Solar power: trend or fad?

November 5, 2019

There are currently about 1.5 million solar panels installed in the United States, producing about 64 GW of energy, equating to about 1.6% of all the generation in the country.

Most solar installations have occurred in the last few years, with almost one sixth of current solar energy installed in 2018 alone. Solar has ranked first or second each year since 2013 in new generating capacity added.

The average solar installation equals 5 kilowatts. However, utility scale solar (installed solar capacity greater than 1 MW) is becoming more popular with about 2,500 MW currently under construction.

Like many other emerging technologies, the price of installing solar continues to fall, and efficiency continues to increase.

But many questions remain. Is solar cost effective? What will the payback be? Is solar power just a passing fad?

Heartland Chief Operations Officer Nate Jones tackled those questions and more at Heartland’s recently held Budget Meetings.

According to a recent survey, 89% of Americans support solar. However, cost was not a consideration in the survey. Since 59% of those who support solar say saving on their electric bills is their motivation, cost would certainly impact this statistic.

So, the question becomes, will you save on your electric bills by installing solar panels?

Heartland’s recently developed solar calculator should help answer this question, for both residents interested in installing solar panels and the utilities that serve them.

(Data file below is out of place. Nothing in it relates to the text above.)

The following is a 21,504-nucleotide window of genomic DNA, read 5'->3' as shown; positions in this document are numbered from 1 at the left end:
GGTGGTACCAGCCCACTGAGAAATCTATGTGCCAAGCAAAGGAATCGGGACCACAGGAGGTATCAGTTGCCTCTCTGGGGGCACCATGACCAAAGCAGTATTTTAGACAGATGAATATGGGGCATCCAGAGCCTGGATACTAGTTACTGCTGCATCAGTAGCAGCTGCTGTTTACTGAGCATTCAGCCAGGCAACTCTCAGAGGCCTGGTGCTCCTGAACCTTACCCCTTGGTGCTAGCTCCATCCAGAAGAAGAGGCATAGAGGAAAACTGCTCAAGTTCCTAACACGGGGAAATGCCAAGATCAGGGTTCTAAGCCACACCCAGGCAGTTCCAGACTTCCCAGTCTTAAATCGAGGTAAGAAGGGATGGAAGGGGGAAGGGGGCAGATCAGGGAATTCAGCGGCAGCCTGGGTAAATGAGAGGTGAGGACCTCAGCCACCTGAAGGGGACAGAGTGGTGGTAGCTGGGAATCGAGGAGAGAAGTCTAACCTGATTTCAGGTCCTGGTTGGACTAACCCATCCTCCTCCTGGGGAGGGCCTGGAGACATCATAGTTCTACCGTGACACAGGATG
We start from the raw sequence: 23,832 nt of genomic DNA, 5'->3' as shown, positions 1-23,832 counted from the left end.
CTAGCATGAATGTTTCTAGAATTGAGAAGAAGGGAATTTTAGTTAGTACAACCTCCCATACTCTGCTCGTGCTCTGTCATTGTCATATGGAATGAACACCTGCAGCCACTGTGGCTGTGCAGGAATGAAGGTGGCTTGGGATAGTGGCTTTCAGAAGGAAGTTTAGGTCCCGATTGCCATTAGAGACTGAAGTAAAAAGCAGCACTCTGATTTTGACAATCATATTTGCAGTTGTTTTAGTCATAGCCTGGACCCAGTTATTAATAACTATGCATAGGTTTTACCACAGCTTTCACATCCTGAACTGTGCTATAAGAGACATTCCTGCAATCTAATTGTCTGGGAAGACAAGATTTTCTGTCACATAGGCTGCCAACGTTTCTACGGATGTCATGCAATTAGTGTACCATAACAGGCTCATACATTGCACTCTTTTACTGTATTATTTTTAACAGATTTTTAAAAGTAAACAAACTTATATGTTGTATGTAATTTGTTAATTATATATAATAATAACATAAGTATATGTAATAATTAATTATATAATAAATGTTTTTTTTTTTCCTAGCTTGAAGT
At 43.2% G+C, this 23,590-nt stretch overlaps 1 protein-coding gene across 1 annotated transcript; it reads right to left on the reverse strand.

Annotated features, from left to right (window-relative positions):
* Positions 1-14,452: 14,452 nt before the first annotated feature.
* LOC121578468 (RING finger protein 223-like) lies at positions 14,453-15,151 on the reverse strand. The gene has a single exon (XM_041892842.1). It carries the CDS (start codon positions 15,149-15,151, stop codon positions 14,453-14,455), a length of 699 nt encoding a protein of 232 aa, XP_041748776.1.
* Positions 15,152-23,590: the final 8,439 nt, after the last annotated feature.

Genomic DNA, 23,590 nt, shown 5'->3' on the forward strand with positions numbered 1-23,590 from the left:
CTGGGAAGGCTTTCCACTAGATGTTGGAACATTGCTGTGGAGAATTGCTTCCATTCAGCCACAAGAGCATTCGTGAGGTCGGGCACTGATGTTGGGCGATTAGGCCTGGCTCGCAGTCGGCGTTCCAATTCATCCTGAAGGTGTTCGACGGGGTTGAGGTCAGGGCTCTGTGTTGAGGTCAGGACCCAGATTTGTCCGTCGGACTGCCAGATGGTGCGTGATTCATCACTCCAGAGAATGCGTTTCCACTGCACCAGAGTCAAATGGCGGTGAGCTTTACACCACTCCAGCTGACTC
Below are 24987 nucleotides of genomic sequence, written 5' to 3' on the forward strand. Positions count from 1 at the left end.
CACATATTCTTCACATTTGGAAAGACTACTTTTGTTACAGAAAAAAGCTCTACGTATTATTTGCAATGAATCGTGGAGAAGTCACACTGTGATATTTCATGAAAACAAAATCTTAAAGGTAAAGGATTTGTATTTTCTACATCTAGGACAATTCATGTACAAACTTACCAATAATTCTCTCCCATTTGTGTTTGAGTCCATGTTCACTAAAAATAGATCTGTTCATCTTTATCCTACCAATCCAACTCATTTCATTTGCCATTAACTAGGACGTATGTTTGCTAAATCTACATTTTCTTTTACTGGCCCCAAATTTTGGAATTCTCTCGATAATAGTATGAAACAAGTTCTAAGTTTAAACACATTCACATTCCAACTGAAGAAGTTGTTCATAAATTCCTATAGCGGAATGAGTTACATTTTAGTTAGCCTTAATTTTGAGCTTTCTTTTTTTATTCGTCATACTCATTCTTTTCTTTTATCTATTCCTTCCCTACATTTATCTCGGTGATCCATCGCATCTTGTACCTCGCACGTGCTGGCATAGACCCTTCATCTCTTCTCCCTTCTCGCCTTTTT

The calculator is designed to determine the payback of different-sized installations.

The solar calculator can be downloaded from Heartland’s website.

The calculator utilizes every state’s unique set of rules governing solar installations. These rules differ in regard to billing offsets and the rate at which excess generation must be purchased by the utility. It correctly analyzes solar data including accurate production estimates, which gives a realistic payback period.

While solar vendors will provide savings estimates, it is important to remember their goal is to make a sale. Our goal is to provide another non-partial resource to ensure all the most relevant information is available to make an informed decision.

There is no one-size-fits-all approach to solar. Factors including roof space, location, state laws and more will determine the payback period and level of savings able to be achieved.

All costs and risks must be weighed against potential savings.

We encourage you to use this calculator as a resource when your customers inquire about installing solar. While solar may not have popped up in your community yet, chances are it will at some point.

Heartland recently sent out a survey to our customers inquiring about your utility’s feelings about solar and readiness for installations in your community. We encourage you to fill that out if you haven’t already done so. This will help us determine how we can best help customers be prepared should you see an interest in solar in your community